58 min

The Global Struggle to Reopen

When the novel coronavirus began to spread beyond China, we were told to stay home and flatten the curve. Many countries have been able to do that, to varying degrees, so what happens next? On this week’s episode, we’re taking a look at how governments around the world are struggling to re-open their economies. Timothy Martin, the Korea bureau chief at the Wall Street Journal, updates us on the latest outbreak in South Korea, a country being praised for how well it’s handled the pandemic. NPR reporters Joanna Kakissis and Rob Schmitz, explain how Germany and Greece may have avoided the worst of it, but are struggling to keep cases down during their reopenings. And former commissioner of the Food and Drug Administration, coronavirus advisor to former Vice President Joe Biden and  author of the new book, Fast Carbs, Slow Carbs, David Kessler, discusses lessons learned during the HIV/AIDS pandemic that could inform the search for  COVID-19 vaccines and drug treatments.   If you appreciate this episode and want to support the work we do, please sign up for a World Affairs membership. Your donation enables us to produce programs you value and it connects high school students directly with leaders in the field of international relations while engaging them in critical global issues. We cannot do this work without your help. Thank you.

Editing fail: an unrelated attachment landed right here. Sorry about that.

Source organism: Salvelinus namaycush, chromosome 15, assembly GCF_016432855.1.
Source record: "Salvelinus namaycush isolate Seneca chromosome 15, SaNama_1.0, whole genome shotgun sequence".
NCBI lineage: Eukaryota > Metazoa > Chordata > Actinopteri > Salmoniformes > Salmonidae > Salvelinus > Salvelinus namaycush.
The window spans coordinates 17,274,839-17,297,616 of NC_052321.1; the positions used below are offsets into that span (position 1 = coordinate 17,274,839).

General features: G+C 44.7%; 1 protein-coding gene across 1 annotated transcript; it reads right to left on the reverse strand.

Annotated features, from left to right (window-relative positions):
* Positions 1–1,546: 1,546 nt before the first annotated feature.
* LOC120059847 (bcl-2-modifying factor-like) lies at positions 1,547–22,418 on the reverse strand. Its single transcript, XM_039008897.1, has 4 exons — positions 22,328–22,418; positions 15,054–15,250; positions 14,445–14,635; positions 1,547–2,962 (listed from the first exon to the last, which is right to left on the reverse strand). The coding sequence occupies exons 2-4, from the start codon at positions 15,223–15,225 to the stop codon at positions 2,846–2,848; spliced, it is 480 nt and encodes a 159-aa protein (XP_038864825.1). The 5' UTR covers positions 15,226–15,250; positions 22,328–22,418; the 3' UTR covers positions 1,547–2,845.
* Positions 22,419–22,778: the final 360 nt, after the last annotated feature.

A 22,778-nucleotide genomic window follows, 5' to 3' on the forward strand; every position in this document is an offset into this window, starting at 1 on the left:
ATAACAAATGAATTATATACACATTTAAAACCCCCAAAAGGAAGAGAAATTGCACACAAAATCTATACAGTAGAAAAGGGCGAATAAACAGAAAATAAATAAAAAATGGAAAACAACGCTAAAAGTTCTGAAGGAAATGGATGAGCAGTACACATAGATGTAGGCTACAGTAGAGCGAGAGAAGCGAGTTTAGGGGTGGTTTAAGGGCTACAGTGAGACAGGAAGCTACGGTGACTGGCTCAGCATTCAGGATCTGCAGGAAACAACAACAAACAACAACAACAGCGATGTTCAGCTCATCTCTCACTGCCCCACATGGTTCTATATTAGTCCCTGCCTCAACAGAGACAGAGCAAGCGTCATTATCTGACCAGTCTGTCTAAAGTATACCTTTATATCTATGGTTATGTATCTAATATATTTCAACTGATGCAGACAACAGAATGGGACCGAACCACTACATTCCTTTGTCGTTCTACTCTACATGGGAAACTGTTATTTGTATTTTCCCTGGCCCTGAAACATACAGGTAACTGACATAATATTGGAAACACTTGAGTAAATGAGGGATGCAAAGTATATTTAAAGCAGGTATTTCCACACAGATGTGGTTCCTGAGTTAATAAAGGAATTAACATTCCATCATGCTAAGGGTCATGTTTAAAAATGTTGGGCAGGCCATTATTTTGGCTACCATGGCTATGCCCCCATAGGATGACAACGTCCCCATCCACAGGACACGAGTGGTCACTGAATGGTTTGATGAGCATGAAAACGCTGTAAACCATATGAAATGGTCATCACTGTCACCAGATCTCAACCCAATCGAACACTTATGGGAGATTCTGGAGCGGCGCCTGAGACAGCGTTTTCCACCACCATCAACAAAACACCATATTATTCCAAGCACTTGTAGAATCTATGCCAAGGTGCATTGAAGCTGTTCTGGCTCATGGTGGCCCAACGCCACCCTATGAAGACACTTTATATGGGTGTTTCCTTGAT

59 min

Life Undercover in the CIA

At the age of 22, Amaryllis Fox was recruited to work for the CIA, making her one of the youngest female operators in the CIA’s history. After training, Fox was deployed to the Middle East where she infiltrated networks to disrupt acts of terrorism and stop illegal sales of arms and explosives. In her memoir, Life Undercover: Coming of Age in the CIA, she emphasizes that her biggest strength was her ability to connect with terrorists on a personal level rather than through tough negotiations. Out of government for over 10 years, she is now a peace activist and a mother. Fox sat down with KQED journalist Mina Kim to share her fascinating story of her time in the clandestine world of spycraft and how her perspective about her work at the CIA has evolved since she left.   If you appreciate this episode and want to support the work we do, please sign up for a World Affairs membership. Your donation enables us to produce programs you value and it connects high school students directly with leaders in the field of international relations while engaging them in critical global issues. We cannot do this work without your help. Thank you.